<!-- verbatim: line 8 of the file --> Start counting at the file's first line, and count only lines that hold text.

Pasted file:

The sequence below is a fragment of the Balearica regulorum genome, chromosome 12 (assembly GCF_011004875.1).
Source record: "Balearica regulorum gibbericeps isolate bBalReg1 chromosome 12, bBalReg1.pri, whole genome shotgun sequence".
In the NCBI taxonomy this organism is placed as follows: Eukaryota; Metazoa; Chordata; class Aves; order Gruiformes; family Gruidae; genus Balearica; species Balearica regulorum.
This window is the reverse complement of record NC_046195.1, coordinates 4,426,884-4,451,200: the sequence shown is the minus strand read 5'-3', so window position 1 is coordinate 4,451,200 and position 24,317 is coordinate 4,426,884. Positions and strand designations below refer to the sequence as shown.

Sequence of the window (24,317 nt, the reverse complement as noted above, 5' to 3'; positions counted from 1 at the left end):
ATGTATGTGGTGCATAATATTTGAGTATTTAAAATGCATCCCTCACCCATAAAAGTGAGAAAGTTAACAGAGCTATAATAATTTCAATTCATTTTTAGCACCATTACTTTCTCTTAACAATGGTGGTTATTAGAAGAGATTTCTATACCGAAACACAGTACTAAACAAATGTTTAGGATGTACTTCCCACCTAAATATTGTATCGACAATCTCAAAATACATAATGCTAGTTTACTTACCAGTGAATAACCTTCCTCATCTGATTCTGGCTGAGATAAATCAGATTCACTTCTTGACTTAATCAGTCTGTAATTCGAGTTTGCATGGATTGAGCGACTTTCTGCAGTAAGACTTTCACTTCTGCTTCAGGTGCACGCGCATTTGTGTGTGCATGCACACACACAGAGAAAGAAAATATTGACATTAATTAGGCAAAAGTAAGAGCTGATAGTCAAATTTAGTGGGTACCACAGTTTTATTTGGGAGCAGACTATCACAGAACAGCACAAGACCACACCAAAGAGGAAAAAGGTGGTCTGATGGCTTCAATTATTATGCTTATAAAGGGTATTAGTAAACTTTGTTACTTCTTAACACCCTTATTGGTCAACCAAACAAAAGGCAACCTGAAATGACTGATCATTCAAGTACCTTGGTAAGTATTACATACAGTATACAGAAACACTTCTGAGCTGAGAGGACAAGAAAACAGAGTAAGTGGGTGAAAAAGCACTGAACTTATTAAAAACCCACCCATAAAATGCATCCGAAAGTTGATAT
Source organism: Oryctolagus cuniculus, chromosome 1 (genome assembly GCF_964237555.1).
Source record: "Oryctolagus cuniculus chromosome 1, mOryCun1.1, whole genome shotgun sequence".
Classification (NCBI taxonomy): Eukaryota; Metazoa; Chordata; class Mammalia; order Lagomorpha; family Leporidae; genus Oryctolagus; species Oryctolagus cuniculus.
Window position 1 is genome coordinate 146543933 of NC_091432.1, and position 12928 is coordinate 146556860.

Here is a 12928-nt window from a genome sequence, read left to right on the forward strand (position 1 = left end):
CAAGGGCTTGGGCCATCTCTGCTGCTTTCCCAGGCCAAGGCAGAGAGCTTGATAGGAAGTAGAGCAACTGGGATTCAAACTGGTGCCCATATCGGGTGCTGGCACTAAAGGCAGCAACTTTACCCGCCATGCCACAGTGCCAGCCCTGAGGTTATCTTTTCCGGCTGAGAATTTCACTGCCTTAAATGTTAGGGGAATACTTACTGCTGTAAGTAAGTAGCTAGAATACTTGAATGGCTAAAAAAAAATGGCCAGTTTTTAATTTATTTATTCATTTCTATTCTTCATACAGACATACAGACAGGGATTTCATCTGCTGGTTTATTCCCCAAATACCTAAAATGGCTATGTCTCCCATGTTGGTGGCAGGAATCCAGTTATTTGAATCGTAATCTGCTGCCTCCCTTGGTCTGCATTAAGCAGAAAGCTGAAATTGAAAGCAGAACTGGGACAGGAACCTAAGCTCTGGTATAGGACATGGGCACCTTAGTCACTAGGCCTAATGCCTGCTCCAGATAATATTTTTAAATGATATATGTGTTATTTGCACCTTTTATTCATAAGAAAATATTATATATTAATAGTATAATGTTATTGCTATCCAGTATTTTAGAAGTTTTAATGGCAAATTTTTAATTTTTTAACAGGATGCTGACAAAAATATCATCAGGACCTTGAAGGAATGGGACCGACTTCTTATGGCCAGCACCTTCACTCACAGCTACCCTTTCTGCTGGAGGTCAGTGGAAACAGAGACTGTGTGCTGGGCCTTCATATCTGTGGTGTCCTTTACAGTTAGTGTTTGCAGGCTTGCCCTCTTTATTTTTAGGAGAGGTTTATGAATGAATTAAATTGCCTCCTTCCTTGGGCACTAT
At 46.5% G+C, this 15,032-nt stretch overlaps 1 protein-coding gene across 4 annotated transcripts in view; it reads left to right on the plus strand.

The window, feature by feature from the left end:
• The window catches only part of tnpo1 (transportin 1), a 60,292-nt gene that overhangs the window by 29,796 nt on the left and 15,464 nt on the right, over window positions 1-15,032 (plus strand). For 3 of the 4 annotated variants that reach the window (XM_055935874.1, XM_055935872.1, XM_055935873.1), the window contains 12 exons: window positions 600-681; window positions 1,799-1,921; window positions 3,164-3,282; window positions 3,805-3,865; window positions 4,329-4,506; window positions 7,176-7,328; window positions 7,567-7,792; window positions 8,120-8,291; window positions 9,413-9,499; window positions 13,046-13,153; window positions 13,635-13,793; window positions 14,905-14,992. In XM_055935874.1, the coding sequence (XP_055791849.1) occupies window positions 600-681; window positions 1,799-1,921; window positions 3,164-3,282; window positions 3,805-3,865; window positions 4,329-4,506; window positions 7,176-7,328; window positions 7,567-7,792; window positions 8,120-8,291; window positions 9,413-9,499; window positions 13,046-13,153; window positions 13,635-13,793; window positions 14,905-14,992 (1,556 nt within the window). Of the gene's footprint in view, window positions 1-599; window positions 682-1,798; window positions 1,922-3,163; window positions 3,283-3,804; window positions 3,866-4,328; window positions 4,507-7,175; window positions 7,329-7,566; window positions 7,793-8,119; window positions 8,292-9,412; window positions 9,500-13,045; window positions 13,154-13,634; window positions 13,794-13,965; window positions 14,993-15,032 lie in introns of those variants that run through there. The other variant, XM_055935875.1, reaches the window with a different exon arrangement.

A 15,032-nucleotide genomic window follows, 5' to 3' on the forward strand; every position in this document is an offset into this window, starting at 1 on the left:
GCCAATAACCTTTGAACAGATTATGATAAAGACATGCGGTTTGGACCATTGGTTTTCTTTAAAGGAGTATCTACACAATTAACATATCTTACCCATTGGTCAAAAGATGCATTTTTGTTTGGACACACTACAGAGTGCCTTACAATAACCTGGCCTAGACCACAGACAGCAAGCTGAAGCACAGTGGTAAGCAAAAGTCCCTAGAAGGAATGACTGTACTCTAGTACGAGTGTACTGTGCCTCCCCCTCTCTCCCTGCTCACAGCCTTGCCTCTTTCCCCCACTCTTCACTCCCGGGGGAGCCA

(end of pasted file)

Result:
Source record: "Oryctolagus cuniculus chromosome 1, mOryCun1.1, whole genome shotgun sequence".